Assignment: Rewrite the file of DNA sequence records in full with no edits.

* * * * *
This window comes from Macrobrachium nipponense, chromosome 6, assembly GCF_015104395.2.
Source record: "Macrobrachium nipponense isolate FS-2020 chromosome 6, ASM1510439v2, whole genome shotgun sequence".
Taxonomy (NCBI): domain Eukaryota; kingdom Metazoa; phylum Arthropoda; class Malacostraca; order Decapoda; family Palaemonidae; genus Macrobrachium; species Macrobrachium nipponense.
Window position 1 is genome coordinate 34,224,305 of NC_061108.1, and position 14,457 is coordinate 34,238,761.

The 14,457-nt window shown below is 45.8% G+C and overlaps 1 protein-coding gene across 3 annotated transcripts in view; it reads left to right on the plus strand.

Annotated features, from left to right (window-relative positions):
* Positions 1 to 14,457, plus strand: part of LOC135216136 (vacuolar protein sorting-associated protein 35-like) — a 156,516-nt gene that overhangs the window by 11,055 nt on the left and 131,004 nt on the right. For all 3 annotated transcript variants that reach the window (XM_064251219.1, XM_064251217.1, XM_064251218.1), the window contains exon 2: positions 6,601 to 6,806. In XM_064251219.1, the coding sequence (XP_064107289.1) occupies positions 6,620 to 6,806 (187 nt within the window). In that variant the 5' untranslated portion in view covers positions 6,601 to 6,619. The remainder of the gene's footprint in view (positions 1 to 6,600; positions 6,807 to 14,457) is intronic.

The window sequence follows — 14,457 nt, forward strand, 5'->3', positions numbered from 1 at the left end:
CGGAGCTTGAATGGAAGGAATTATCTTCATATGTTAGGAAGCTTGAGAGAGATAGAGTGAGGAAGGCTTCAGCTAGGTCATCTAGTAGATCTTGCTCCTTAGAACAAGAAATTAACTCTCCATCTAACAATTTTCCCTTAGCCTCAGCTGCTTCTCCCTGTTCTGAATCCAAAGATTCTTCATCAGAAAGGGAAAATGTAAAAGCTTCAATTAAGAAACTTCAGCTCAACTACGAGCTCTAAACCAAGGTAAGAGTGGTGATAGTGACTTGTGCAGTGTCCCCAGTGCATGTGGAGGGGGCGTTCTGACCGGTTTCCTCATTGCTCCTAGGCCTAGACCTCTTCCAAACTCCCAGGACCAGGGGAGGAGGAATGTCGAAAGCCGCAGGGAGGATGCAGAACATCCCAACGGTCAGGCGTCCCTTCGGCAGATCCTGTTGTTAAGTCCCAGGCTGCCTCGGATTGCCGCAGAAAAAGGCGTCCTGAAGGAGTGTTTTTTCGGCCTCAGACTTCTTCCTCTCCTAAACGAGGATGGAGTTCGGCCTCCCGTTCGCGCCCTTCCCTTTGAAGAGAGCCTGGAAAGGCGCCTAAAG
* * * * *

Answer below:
This window comes from Macrobrachium nipponense, chromosome 6, assembly GCF_015104395.2.
Source record: "Macrobrachium nipponense isolate FS-2020 chromosome 6, ASM1510439v2, whole genome shotgun sequence".
Taxonomy (NCBI): domain Eukaryota; kingdom Metazoa; phylum Arthropoda; class Malacostraca; order Decapoda; family Palaemonidae; genus Macrobrachium; species Macrobrachium nipponense.
Window position 1 is genome coordinate 34,224,305 of NC_061108.1, and position 14,457 is coordinate 34,238,761.

The 14,457-nt window shown below is 45.8% G+C and overlaps 1 protein-coding gene across 3 annotated transcripts in view; it reads left to right on the plus strand.

Annotated features, from left to right (window-relative positions):
* Positions 1 to 14,457, plus strand: part of LOC135216136 (vacuolar protein sorting-associated protein 35-like) — a 156,516-nt gene that overhangs the window by 11,055 nt on the left and 131,004 nt on the right. For all 3 annotated transcript variants that reach the window (XM_064251219.1, XM_064251217.1, XM_064251218.1), the window contains exon 2: positions 6,601 to 6,806. In XM_064251219.1, the coding sequence (XP_064107289.1) occupies positions 6,620 to 6,806 (187 nt within the window). In that variant the 5' untranslated portion in view covers positions 6,601 to 6,619. The remainder of the gene's footprint in view (positions 1 to 6,600; positions 6,807 to 14,457) is intronic.

The window sequence follows — 14,457 nt, forward strand, 5'->3', positions numbered from 1 at the left end:
CGGAGCTTGAATGGAAGGAATTATCTTCATATGTTAGGAAGCTTGAGAGAGATAGAGTGAGGAAGGCTTCAGCTAGGTCATCTAGTAGATCTTGCTCCTTAGAACAAGAAATTAACTCTCCATCTAACAATTTTCCCTTAGCCTCAGCTGCTTCTCCCTGTTCTGAATCCAAAGATTCTTCATCAGAAAGGGAAAATGTAAAAGCTTCAATTAAGAAACTTCAGCTCAACTACGAGCTCTAAACCAAGGTAAGAGTGGTGATAGTGACTTGTGCAGTGTCCCCAGTGCATGTGGAGGGGGCGTTCTGACCGGTTTCCTCATTGCTCCTAGGCCTAGACCTCTTCCAAACTCCCAGGACCAGGGGAGGAGGAATGTCGAAAGCCGCAGGGAGGATGCAGAACATCCCAACGGTCAGGCGTCCCTTCGGCAGATCCTGTTGTTAAGTCCCAGGCTGCCTCGGATTGCCGCAGAAAAAGGCGTCCTGAAGGAGTGTTTTTTCGGCCTCAGACTTCTTCCTCTCCTAAACGAGGATGGAGTTCGGCCTCCCGTTCGCGCCCTTCCCTTTGAAGAGAGCCTGGAAAGGCGCCTAAAG